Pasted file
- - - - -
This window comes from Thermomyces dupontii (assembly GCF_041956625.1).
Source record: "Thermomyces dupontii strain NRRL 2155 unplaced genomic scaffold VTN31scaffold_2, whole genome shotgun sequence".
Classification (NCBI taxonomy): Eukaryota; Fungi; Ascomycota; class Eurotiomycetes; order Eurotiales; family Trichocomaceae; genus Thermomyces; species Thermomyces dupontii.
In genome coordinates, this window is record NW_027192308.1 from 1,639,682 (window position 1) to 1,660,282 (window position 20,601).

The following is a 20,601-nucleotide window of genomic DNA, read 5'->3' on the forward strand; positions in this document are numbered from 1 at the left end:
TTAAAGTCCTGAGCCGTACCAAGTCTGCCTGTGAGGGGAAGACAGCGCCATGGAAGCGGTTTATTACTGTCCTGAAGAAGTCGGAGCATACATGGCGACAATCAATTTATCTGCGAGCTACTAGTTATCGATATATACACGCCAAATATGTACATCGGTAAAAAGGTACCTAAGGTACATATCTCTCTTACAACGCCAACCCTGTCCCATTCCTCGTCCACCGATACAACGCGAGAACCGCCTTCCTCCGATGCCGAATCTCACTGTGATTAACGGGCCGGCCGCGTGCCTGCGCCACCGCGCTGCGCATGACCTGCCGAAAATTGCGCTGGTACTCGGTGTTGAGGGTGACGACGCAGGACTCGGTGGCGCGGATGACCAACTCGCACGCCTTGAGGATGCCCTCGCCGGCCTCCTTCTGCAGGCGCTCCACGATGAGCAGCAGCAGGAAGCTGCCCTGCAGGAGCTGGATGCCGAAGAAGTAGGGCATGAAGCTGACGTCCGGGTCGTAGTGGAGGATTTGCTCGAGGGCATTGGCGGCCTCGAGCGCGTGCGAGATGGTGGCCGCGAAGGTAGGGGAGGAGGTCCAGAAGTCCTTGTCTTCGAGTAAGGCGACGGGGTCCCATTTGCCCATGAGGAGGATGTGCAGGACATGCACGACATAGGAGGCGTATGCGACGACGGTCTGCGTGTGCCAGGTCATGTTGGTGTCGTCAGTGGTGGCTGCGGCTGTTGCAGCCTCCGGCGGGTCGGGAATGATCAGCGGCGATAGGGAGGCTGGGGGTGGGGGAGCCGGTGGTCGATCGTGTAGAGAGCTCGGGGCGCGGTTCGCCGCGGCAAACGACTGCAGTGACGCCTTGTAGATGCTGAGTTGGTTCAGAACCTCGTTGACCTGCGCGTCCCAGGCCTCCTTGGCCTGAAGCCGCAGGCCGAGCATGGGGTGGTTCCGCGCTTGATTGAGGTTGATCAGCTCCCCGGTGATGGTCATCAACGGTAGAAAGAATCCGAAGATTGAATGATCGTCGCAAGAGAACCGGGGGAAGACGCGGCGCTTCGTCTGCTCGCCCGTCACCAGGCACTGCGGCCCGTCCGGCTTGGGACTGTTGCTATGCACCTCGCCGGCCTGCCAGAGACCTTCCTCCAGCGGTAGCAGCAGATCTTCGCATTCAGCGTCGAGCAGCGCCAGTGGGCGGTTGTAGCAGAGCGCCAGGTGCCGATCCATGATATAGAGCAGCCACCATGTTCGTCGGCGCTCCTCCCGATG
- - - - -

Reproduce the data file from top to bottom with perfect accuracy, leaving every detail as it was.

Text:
This window comes from Thermomyces dupontii (assembly GCF_041956625.1).
Source record: "Thermomyces dupontii strain NRRL 2155 unplaced genomic scaffold VTN31scaffold_2, whole genome shotgun sequence".
Classification (NCBI taxonomy): Eukaryota; Fungi; Ascomycota; class Eurotiomycetes; order Eurotiales; family Trichocomaceae; genus Thermomyces; species Thermomyces dupontii.
In genome coordinates, this window is record NW_027192308.1 from 1,639,682 (window position 1) to 1,660,282 (window position 20,601).

The following is a 20,601-nucleotide window of genomic DNA, read 5'->3' on the forward strand; positions in this document are numbered from 1 at the left end:
TTAAAGTCCTGAGCCGTACCAAGTCTGCCTGTGAGGGGAAGACAGCGCCATGGAAGCGGTTTATTACTGTCCTGAAGAAGTCGGAGCATACATGGCGACAATCAATTTATCTGCGAGCTACTAGTTATCGATATATACACGCCAAATATGTACATCGGTAAAAAGGTACCTAAGGTACATATCTCTCTTACAACGCCAACCCTGTCCCATTCCTCGTCCACCGATACAACGCGAGAACCGCCTTCCTCCGATGCCGAATCTCACTGTGATTAACGGGCCGGCCGCGTGCCTGCGCCACCGCGCTGCGCATGACCTGCCGAAAATTGCGCTGGTACTCGGTGTTGAGGGTGACGACGCAGGACTCGGTGGCGCGGATGACCAACTCGCACGCCTTGAGGATGCCCTCGCCGGCCTCCTTCTGCAGGCGCTCCACGATGAGCAGCAGCAGGAAGCTGCCCTGCAGGAGCTGGATGCCGAAGAAGTAGGGCATGAAGCTGACGTCCGGGTCGTAGTGGAGGATTTGCTCGAGGGCATTGGCGGCCTCGAGCGCGTGCGAGATGGTGGCCGCGAAGGTAGGGGAGGAGGTCCAGAAGTCCTTGTCTTCGAGTAAGGCGACGGGGTCCCATTTGCCCATGAGGAGGATGTGCAGGACATGCACGACATAGGAGGCGTATGCGACGACGGTCTGCGTGTGCCAGGTCATGTTGGTGTCGTCAGTGGTGGCTGCGGCTGTTGCAGCCTCCGGCGGGTCGGGAATGATCAGCGGCGATAGGGAGGCTGGGGGTGGGGGAGCCGGTGGTCGATCGTGTAGAGAGCTCGGGGCGCGGTTCGCCGCGGCAAACGACTGCAGTGACGCCTTGTAGATGCTGAGTTGGTTCAGAACCTCGTTGACCTGCGCGTCCCAGGCCTCCTTGGCCTGAAGCCGCAGGCCGAGCATGGGGTGGTTCCGCGCTTGATTGAGGTTGATCAGCTCCCCGGTGATGGTCATCAACGGTAGAAAGAATCCGAAGATTGAATGATCGTCGCAAGAGAACCGGGGGAAGACGCGGCGCTTCGTCTGCTCGCCCGTCACCAGGCACTGCGGCCCGTCCGGCTTGGGACTGTTGCTATGCACCTCGCCGGCCTGCCAGAGACCTTCCTCCAGCGGTAGCAGCAGATCTTCGCATTCAGCGTCGAGCAGCGCCAGTGGGCGGTTGTAGCAGAGCGCCAGGTGCCGATCCATGATATAGAGCAGCCACCATGTTCGTCGGCGCTCCTCCCGATG